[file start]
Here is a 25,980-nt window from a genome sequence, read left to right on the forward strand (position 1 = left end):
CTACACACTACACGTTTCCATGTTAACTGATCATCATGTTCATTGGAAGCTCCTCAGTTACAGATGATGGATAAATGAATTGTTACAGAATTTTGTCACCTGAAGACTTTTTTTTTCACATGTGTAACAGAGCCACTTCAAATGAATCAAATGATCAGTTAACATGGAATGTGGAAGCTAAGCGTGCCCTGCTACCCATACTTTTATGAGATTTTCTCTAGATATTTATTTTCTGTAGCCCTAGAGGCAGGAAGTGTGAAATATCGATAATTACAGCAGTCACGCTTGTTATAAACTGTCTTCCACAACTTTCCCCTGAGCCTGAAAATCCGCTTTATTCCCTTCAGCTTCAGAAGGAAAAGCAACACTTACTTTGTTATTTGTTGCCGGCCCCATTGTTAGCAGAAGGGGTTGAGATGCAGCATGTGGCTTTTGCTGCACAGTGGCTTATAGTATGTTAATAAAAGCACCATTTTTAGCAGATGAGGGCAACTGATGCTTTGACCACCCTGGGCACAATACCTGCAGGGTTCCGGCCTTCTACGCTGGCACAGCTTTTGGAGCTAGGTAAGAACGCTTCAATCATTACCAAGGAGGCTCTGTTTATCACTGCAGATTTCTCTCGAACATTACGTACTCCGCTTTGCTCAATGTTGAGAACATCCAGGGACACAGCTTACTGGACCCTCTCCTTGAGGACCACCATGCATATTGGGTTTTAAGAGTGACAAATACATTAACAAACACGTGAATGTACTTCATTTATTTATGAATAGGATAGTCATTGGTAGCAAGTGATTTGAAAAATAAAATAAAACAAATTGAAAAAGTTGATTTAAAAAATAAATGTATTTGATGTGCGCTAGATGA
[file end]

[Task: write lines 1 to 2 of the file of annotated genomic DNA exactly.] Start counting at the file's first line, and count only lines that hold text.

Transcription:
Here is a 25,980-nt window from a genome sequence, read left to right on the forward strand (position 1 = left end):
CTACACACTACACGTTTCCATGTTAACTGATCATCATGTTCATTGGAAGCTCCTCAGTTACAGATGATGGATAAATGAATTGTTACAGAATTTTGTCACCTGAAGACTTTTTTTTTCACATGTGTAACAGAGCCACTTCAAATGAATCAAATGATCAGTTAACATGGAATGTGGAAGCTAAGCGTGCCCTGCTACCCATACTTTTATGAGATTTTCTCTAGATATTTATTTTCTGTAGCCCTAGAGGCAGGAAGTGTGAAATATCGATAATTACAGCAGTCACGCTTGTTATAAACTGTCTTCCACAACTTTCCCCTGAGCCTGAAAATCCGCTTTATTCCCTTCAGCTTCAGAAGGAAAAGCAACACTTACTTTGTTATTTGTTGCCGGCCCCATTGTTAGCAGAAGGGGTTGAGATGCAGCATGTGGCTTTTGCTGCACAGTGGCTTATAGTATGTTAATAAAAGCACCATTTTTAGCAGATGAGGGCAACTGATGCTTTGACCACCCTGGGCACAATACCTGCAGGGTTCCGGCCTTCTACGCTGGCACAGCTTTTGGAGCTAGGTAAGAACGCTTCAATCATTACCAAGGAGGCTCTGTTTATCACTGCAGATTTCTCTCGAACATTACGTACTCCGCTTTGCTCAATGTTGAGAACATCCAGGGACACAGCTTACTGGACCCTCTCCTTGAGGACCACCATGCATATTGGGTTTTAAGAGTGACAAATACATTAACAAACACGTGAATGTACTTCATTTATTTATGAATAGGATAGTCATTGGTAGCAAGTGATTTGAAAAATAAAATAAAACAAATTGAAAAAGTTGATTTAAAAAATAAATGTATTTGATGTGCGCTAGATGA